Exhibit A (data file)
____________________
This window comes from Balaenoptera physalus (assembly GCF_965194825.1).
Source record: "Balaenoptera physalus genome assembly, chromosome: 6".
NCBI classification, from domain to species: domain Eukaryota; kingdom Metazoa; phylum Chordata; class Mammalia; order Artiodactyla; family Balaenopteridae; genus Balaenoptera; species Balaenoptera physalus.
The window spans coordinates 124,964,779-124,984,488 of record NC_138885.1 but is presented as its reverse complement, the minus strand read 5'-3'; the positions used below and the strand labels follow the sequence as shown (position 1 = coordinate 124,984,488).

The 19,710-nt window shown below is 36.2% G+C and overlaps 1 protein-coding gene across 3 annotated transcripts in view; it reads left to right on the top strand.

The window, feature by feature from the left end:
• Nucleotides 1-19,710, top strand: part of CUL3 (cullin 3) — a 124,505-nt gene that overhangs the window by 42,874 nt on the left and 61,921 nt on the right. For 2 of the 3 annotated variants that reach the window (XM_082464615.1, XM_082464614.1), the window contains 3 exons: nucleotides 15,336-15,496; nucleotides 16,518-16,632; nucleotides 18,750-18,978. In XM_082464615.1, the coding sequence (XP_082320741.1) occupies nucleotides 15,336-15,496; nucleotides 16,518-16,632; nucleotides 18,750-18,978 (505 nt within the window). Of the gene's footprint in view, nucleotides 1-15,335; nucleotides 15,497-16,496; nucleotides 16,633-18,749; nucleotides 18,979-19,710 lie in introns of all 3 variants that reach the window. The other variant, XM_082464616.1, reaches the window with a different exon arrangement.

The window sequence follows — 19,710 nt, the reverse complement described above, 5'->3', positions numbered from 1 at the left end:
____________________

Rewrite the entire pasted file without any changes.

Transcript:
This window comes from Balaenoptera physalus (assembly GCF_965194825.1).
Source record: "Balaenoptera physalus genome assembly, chromosome: 6".
NCBI classification, from domain to species: domain Eukaryota; kingdom Metazoa; phylum Chordata; class Mammalia; order Artiodactyla; family Balaenopteridae; genus Balaenoptera; species Balaenoptera physalus.
The window spans coordinates 124,964,779-124,984,488 of record NC_138885.1 but is presented as its reverse complement, the minus strand read 5'-3'; the positions used below and the strand labels follow the sequence as shown (position 1 = coordinate 124,984,488).

The 19,710-nt window shown below is 36.2% G+C and overlaps 1 protein-coding gene across 3 annotated transcripts in view; it reads left to right on the top strand.

The window, feature by feature from the left end:
• Nucleotides 1-19,710, top strand: part of CUL3 (cullin 3) — a 124,505-nt gene that overhangs the window by 42,874 nt on the left and 61,921 nt on the right. For 2 of the 3 annotated variants that reach the window (XM_082464615.1, XM_082464614.1), the window contains 3 exons: nucleotides 15,336-15,496; nucleotides 16,518-16,632; nucleotides 18,750-18,978. In XM_082464615.1, the coding sequence (XP_082320741.1) occupies nucleotides 15,336-15,496; nucleotides 16,518-16,632; nucleotides 18,750-18,978 (505 nt within the window). Of the gene's footprint in view, nucleotides 1-15,335; nucleotides 15,497-16,496; nucleotides 16,633-18,749; nucleotides 18,979-19,710 lie in introns of all 3 variants that reach the window. The other variant, XM_082464616.1, reaches the window with a different exon arrangement.

The window sequence follows — 19,710 nt, the reverse complement described above, 5'->3', positions numbered from 1 at the left end: